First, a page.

• α2-macroglobulin;
  • phosphorylation;
  • LRP;
  • staurosporine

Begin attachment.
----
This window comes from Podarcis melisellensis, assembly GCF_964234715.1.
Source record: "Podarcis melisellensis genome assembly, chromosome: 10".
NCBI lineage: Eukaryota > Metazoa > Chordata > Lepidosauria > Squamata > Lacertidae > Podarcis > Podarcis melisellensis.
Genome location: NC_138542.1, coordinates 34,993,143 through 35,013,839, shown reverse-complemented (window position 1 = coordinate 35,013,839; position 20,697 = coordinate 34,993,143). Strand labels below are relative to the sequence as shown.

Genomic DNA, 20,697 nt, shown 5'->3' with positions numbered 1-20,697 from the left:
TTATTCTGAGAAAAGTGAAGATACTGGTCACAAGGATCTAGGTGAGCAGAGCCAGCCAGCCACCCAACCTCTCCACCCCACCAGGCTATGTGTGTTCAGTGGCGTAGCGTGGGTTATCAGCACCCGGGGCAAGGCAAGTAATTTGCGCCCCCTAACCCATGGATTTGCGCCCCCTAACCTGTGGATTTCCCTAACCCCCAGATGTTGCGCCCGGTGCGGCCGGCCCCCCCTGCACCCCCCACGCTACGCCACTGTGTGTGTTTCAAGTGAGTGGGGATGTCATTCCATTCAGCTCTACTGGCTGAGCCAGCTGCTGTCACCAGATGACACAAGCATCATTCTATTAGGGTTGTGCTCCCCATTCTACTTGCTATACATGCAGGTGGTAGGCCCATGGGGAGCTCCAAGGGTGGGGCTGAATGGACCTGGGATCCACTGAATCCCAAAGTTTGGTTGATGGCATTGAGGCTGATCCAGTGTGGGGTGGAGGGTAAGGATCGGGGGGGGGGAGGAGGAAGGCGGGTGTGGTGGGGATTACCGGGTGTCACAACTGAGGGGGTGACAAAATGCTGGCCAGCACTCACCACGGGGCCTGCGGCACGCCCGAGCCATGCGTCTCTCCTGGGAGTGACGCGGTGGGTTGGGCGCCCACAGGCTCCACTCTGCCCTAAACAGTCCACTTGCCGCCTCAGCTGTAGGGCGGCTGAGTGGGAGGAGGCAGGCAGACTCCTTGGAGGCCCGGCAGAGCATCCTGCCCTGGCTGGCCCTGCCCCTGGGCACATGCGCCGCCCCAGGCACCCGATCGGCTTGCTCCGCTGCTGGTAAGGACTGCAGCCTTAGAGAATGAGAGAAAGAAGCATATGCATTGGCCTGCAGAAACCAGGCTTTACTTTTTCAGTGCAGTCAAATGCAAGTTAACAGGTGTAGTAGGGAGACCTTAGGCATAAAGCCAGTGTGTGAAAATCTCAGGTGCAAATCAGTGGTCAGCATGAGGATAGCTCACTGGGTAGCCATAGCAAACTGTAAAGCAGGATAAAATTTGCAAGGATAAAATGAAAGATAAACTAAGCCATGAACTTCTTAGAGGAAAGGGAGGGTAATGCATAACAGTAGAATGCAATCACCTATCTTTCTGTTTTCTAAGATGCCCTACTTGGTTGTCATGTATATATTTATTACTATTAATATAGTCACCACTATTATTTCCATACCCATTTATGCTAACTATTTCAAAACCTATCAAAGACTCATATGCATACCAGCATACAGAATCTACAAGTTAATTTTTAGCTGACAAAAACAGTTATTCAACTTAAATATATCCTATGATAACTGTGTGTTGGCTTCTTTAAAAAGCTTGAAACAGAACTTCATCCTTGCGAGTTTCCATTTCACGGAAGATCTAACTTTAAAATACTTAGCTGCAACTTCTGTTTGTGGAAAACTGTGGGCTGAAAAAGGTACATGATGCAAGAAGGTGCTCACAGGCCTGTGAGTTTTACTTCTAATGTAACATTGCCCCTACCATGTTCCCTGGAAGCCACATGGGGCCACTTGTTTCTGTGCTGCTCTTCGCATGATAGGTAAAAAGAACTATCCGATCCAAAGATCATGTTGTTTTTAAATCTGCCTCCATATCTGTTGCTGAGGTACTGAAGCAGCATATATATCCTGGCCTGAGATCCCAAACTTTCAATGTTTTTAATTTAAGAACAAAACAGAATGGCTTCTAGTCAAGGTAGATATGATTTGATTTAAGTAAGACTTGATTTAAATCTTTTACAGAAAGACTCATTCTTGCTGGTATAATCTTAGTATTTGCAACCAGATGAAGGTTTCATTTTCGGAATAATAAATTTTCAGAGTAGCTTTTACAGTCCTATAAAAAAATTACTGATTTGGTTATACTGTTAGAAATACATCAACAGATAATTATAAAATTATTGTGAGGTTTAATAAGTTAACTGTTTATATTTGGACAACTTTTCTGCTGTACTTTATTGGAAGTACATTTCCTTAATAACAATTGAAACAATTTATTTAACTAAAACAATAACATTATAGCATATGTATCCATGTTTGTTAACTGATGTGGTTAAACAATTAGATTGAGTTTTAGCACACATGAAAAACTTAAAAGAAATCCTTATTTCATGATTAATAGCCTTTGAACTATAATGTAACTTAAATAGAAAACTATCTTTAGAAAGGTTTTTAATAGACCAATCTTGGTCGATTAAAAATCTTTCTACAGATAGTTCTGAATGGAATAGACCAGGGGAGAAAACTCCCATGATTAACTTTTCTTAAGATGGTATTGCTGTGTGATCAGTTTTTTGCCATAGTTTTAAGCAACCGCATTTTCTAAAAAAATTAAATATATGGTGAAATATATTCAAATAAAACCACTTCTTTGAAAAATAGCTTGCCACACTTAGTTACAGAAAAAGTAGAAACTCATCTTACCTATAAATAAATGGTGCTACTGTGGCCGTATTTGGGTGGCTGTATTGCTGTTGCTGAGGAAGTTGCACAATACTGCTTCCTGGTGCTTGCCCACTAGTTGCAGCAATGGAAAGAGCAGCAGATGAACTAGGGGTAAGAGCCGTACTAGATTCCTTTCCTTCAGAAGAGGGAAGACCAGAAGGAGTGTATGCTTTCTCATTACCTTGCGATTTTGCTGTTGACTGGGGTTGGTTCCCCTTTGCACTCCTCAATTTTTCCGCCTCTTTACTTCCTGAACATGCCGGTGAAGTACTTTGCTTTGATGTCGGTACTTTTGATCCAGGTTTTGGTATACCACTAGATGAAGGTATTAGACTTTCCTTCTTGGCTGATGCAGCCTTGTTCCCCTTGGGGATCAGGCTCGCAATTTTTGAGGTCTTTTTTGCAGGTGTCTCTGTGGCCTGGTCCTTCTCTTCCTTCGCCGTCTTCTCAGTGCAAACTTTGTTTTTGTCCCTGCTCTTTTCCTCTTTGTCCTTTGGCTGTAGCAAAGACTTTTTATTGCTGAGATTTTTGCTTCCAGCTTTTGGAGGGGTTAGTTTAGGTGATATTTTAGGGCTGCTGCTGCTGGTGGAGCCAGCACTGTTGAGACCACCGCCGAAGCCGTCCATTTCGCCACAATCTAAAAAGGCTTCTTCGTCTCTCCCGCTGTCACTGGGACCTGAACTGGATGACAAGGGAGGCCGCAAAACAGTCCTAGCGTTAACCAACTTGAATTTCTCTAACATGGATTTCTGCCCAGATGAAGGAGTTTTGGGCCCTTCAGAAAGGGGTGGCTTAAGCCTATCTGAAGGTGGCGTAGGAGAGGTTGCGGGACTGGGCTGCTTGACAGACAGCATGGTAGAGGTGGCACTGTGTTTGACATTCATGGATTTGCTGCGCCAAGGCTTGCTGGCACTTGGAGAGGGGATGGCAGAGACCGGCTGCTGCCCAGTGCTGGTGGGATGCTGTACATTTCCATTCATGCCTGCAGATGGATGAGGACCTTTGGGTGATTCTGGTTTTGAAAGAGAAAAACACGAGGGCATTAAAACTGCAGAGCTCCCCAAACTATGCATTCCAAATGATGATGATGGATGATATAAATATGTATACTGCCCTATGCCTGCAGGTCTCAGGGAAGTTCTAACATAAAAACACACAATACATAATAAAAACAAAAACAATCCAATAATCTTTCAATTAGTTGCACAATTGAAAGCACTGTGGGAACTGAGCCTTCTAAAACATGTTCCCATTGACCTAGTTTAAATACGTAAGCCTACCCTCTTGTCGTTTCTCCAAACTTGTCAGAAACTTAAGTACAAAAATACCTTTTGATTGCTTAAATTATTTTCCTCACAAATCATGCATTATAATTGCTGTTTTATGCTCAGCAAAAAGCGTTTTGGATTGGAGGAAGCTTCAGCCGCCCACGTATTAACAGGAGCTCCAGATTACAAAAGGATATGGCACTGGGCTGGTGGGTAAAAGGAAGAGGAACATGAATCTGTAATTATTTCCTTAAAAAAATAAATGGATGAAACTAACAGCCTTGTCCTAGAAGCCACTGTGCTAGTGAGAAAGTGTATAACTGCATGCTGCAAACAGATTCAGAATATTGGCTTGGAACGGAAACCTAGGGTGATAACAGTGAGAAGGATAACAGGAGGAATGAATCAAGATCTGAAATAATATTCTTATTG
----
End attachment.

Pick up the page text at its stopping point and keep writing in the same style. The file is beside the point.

The low density lipoprotein receptor-related protein (α2MR/LRP) is a cell surface receptor which is present on most cells and tissues. We show that the 85kDa subunit, containing the transmembrane region and cytoplasmic domain is phosphorylated in vivo. Comparison of the phosphorylation of the low density lipoprotein receptor (LDLR) with a chimeric receptor containing the cytoplasmic domain of the α2MR/LRP (LDLR/LRP) showed that phosphorylation is exclusive to the cytoplasmic domain. Staurosporine, a general kinase inhibitor, resulted in a 40% lowering of phosphorylation of LDLR/LRP, but did not give rise to measurable changes in its membrane traffic in MDCK cells. The role of phosphorylation on degradation of the receptor was studied using inhibitors of lysosomal and proteasomal degradation. These studies showed that LDLR/LRP was rapidly turned over by proteasomal degradation but that this turnover was also not a consequence of phosphorylation.